In the morning we headed out with our host Sally to the holy site of Glendalough. From their website: “For thousands of years people have been drawn to ‘the valley of the two lakes‘ for its spectacular scenery, rich history, archaeology and abundant wildlife…
“Glendalough is home to one of the most important monastic sites in Ireland. This early Christian monastic settlement was founded by St. Kevin in the 6th century and from this developed the ‘Monastic City’. The ‘City’ consists of a number of monastic remains, and the most impressive being the Round Tower which stands 30m high.
The main group of monastic buildings lies downstream near the Round Tower. The grounds were entered through the Gateway, which has two round headed granite arches. Beyond St. Mary’s Church is the Priest’s House, a 12th Century building in Romanesque style, with an interesting carving of a much earlier date on the lintel of the doorway.
Just beyond the Priest’s House is a large granite cross (sixth or seventh century)
and the “Cathedral”, the largest church on the site, with a nave, chancel and sacristy (11th and 12th C),
and St Kevin’s Church. St Kevin’s Church is commonly known as St Kevin’s Kitchen. This is a barrel-vaulted oratory of hard mica schist with a steeply pitched roof and a round tower belfry (12th C). Approx 200m east of the Church of the Rock is a cavity in the cliff which is known as St Kevin’s Bed or Hermitage. At the Glendalough site on the road to Laragh, to the right, stands Trinity Church (11th-12th C). Beyond the river about 1.5km to the east of the Cathedral is St. Saviour’s Priory a church with fine Romanesque carvings on the chancel arch and windows. The remains of an old stone fort and three stone crosses can be found between the Upper and Lower Lake, and beside the Lower Lake another cross; all four are stations on the pilgrimage route at Glendalough. Near a small bridge by St Kevin’s Bed stands Reefert Church (11th C.) with a nave and chancel.”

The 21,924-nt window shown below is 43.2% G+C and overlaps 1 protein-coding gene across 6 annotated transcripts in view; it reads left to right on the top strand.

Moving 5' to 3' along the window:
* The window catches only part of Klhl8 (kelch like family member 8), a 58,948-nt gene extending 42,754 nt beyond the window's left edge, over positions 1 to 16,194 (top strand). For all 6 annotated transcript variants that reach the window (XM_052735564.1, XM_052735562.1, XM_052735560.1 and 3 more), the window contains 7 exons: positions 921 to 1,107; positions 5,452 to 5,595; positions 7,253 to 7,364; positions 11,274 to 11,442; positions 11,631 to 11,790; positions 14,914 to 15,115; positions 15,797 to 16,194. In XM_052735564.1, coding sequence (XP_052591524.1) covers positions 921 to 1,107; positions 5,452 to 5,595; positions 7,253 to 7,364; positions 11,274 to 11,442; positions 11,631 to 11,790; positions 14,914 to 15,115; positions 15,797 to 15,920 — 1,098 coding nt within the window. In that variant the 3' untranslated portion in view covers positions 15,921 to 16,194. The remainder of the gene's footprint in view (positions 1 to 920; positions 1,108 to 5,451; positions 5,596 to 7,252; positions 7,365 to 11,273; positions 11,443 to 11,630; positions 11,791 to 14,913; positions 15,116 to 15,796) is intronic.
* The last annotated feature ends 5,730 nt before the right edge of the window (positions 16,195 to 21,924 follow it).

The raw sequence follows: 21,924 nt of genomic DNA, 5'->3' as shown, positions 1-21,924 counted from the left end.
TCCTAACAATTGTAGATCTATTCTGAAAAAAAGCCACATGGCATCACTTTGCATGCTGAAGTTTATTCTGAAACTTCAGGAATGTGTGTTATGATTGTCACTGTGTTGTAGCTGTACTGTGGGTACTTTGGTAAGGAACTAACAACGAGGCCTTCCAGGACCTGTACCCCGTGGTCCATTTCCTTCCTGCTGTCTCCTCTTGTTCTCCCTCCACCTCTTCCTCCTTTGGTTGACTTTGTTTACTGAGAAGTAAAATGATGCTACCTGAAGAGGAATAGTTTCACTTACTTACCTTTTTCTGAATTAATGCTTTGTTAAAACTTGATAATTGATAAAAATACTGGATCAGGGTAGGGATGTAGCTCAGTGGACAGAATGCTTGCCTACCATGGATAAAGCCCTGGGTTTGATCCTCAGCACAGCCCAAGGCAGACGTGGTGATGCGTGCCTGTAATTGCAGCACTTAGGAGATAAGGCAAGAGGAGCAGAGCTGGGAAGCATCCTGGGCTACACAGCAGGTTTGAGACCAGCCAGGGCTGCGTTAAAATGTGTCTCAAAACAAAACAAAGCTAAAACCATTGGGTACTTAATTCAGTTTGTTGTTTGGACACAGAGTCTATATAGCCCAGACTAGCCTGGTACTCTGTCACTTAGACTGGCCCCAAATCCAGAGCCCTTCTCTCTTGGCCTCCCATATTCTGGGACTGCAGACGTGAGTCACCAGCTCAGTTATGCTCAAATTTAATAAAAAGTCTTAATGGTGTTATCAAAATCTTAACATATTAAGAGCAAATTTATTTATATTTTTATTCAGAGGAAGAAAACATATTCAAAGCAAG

At the lower lake we came upon a most serene setting.
Thank you Avie, for the great suggestion. And had we not gone to Wicklow, we would never have come upon Glendalough.